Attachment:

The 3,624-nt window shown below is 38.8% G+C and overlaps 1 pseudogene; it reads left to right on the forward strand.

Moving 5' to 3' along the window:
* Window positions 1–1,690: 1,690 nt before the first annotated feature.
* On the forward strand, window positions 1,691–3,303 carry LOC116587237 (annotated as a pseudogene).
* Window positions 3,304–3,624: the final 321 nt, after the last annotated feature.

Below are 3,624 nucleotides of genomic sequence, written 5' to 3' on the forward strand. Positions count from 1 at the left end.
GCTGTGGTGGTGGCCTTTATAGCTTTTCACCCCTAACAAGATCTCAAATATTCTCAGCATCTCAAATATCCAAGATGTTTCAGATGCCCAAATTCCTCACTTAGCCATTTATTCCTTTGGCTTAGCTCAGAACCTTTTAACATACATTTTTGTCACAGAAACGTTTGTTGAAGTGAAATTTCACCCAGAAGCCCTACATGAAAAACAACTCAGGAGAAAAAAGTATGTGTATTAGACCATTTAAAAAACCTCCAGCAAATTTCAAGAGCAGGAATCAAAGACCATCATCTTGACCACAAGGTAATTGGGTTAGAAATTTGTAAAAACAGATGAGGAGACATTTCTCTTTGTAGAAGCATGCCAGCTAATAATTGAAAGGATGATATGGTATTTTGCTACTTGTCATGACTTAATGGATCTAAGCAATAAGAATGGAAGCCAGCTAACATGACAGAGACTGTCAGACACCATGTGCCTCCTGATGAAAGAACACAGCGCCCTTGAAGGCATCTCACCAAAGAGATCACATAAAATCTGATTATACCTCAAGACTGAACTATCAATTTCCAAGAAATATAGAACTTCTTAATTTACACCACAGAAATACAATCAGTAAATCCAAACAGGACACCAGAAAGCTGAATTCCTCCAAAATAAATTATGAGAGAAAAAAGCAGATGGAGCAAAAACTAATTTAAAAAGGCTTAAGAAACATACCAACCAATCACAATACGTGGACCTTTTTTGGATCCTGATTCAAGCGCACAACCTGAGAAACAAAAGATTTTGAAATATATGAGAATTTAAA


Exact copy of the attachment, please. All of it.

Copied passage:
The 3,624-nt window shown below is 38.8% G+C and overlaps 1 pseudogene; it reads left to right on the forward strand.

Moving 5' to 3' along the window:
* Window positions 1–1,690: 1,690 nt before the first annotated feature.
* On the forward strand, window positions 1,691–3,303 carry LOC116587237 (annotated as a pseudogene).
* Window positions 3,304–3,624: the final 321 nt, after the last annotated feature.

Below are 3,624 nucleotides of genomic sequence, written 5' to 3' on the forward strand. Positions count from 1 at the left end.
GCTGTGGTGGTGGCCTTTATAGCTTTTCACCCCTAACAAGATCTCAAATATTCTCAGCATCTCAAATATCCAAGATGTTTCAGATGCCCAAATTCCTCACTTAGCCATTTATTCCTTTGGCTTAGCTCAGAACCTTTTAACATACATTTTTGTCACAGAAACGTTTGTTGAAGTGAAATTTCACCCAGAAGCCCTACATGAAAAACAACTCAGGAGAAAAAAGTATGTGTATTAGACCATTTAAAAAACCTCCAGCAAATTTCAAGAGCAGGAATCAAAGACCATCATCTTGACCACAAGGTAATTGGGTTAGAAATTTGTAAAAACAGATGAGGAGACATTTCTCTTTGTAGAAGCATGCCAGCTAATAATTGAAAGGATGATATGGTATTTTGCTACTTGTCATGACTTAATGGATCTAAGCAATAAGAATGGAAGCCAGCTAACATGACAGAGACTGTCAGACACCATGTGCCTCCTGATGAAAGAACACAGCGCCCTTGAAGGCATCTCACCAAAGAGATCACATAAAATCTGATTATACCTCAAGACTGAACTATCAATTTCCAAGAAATATAGAACTTCTTAATTTACACCACAGAAATACAATCAGTAAATCCAAACAGGACACCAGAAAGCTGAATTCCTCCAAAATAAATTATGAGAGAAAAAAGCAGATGGAGCAAAAACTAATTTAAAAAGGCTTAAGAAACATACCAACCAATCACAATACGTGGACCTTTTTTGGATCCTGATTCAAGCGCACAACCTGAGAAACAAAAGATTTTGAAATATATGAGAATTTAAA